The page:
Wu Zao (or Wu Tsao) is considered one of the great female poets of China, and one of the greatest lesbian poets of all time. Very little of her work has been translated into English, but the most beautiful translations are the handful by Kenneth Rexroth and Ling Chung (the above being the best of the bunch, IMO).
Born in 1799, Wu Zao was the child of a merchant, and married to a merchant (in an arranged marriage, naturally). Both relationships are believed to have been unhappy. There were no literati in either family, and no one knows how she learned to read, write, play music and paint, since women of the merchant class were rarely taught these skills. A common dictum in the era was “A woman without talent is a virtuous one.” She basically said, “Fuck that noise,” and became a productive and talented poet, playwright and composer; one of the few female writers of the period. She used her writing to express her longing to break away from a traditional view of women’s roles, including an opera about a woman who cross-dresses and paints her own self-portrait, while lamenting her inability to use her talents because she is a woman and the gender roles of the era are stupid.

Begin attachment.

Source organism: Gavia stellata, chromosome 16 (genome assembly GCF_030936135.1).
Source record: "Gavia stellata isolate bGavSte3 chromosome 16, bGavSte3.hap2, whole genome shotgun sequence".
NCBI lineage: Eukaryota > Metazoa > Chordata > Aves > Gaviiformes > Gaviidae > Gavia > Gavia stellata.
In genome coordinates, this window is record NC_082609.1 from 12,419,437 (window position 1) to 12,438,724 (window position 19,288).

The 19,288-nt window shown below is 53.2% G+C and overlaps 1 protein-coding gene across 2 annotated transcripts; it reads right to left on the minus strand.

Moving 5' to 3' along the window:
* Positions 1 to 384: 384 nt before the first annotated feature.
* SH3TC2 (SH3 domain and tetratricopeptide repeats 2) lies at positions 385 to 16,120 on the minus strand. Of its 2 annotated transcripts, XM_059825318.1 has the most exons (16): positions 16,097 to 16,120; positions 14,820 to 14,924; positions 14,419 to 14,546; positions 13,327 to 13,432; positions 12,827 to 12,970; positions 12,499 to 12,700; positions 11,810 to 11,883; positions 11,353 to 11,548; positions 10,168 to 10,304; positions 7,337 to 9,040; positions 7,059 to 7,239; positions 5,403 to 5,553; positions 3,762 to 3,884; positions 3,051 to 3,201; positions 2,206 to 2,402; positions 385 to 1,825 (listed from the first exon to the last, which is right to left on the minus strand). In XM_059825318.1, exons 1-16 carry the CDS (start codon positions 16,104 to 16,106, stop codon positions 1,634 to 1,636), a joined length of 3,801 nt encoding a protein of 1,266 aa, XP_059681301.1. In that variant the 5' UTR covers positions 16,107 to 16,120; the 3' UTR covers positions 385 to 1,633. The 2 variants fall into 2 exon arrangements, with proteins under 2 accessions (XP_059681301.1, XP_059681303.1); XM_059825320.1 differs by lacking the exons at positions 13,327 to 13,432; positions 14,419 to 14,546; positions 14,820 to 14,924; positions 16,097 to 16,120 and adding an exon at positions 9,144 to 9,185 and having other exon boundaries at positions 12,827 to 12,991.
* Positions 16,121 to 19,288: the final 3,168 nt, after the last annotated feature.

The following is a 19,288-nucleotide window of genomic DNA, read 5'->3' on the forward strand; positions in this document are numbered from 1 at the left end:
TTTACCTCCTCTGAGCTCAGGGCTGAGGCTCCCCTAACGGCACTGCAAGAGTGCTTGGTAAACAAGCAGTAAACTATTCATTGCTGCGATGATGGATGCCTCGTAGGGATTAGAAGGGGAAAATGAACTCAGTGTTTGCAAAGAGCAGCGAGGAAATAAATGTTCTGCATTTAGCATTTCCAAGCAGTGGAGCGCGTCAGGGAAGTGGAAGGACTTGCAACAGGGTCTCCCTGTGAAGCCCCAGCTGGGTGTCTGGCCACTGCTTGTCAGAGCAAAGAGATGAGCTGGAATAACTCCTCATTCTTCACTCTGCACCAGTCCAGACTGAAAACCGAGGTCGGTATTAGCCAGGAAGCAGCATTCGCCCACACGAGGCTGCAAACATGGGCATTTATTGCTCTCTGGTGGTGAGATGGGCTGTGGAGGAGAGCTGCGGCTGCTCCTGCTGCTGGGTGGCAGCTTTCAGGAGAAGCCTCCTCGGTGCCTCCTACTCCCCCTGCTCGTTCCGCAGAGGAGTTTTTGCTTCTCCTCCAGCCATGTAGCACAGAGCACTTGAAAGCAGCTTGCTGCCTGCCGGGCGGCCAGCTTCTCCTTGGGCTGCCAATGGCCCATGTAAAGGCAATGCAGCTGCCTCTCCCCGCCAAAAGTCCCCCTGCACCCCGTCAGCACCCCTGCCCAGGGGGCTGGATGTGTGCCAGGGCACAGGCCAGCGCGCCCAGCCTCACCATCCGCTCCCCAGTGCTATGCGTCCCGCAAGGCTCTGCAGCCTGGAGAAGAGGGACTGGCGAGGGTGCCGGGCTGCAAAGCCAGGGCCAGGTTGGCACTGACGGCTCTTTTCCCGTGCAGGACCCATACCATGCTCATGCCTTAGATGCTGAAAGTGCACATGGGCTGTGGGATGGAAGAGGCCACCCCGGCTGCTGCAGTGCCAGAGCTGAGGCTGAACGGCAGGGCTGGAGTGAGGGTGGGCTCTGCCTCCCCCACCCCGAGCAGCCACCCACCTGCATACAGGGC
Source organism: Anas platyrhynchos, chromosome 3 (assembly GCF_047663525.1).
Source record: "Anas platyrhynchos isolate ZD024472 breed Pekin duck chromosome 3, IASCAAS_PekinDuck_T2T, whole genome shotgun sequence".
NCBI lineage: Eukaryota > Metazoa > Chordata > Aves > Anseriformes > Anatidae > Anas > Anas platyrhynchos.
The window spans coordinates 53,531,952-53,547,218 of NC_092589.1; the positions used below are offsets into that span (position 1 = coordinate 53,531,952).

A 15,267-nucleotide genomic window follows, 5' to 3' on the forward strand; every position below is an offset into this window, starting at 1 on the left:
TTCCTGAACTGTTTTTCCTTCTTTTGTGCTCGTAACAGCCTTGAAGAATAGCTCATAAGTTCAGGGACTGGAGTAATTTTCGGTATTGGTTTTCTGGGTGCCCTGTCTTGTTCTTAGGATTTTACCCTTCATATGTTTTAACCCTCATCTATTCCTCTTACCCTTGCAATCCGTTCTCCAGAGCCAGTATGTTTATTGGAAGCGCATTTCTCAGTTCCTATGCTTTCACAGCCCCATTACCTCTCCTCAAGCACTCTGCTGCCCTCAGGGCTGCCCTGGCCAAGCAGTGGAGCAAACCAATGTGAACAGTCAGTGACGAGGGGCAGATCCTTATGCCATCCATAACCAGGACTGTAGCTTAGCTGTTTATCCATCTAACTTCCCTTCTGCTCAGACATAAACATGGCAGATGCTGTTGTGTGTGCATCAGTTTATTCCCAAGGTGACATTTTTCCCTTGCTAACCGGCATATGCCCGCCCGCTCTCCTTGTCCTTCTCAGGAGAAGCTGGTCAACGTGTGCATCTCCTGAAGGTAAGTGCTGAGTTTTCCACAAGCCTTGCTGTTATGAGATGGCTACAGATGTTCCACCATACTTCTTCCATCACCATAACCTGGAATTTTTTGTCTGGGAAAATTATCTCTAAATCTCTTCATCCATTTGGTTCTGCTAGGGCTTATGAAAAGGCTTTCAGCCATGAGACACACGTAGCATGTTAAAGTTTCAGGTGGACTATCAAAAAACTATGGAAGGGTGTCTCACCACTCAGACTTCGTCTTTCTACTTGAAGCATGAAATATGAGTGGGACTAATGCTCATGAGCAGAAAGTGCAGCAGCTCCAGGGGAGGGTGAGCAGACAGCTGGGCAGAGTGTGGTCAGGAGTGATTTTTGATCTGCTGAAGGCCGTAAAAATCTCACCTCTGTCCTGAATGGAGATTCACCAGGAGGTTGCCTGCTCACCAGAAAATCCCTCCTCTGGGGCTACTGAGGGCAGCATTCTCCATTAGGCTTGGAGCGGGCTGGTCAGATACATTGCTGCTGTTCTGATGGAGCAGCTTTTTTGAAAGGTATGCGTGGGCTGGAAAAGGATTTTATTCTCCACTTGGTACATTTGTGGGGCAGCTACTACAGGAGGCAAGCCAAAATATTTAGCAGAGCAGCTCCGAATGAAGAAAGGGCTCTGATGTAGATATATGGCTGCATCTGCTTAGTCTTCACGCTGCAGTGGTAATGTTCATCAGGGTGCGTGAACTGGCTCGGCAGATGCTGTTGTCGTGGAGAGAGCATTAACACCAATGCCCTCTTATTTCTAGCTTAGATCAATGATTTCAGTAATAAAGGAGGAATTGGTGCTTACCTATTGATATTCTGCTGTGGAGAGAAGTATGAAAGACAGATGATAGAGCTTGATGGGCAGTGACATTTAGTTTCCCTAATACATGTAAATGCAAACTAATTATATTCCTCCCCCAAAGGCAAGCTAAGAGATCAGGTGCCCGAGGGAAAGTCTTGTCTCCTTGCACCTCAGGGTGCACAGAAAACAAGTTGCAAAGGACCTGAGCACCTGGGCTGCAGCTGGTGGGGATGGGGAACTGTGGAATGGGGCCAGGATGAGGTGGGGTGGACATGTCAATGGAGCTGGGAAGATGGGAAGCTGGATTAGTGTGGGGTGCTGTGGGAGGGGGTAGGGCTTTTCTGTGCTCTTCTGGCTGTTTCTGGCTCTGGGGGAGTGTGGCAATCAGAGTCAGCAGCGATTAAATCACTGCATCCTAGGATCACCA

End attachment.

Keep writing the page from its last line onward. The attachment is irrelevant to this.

Her work was highly praised by poets and scholars, and her songs were sung all over China. She hobnobbed with other great artists of the age, both male and female. In her middle years she retreated from the world and became a Taoist priestess. (Or a Buddhist one, depending on who you ask). She died in 1863.
It’s clear from her poetry that she had sexual and romantic relationships with women, but apart from the short biography by Rexroth and Chung in their book Women Poets of China, it’s impossible to find a biography in English that does more than hint at her lesbianism. According to them, she had many female friends and lovers during her life, and wrote erotic poems to several courtesans, including this one. After reading it, I like to imagine her and Ch’ing Lin hanging out in her bedroom, painting each each other’s eyebrows and making out, like some kind of 19th century Chinese version of a sexy high school sleepover.
[Translation from Women Poets of China by Kenneth Rexroth and Ling Chung; biographical information primarily from Women Poets of China, The Anchor Book of Chinese Poetry and The Biographical Dictionary of Chinese Women].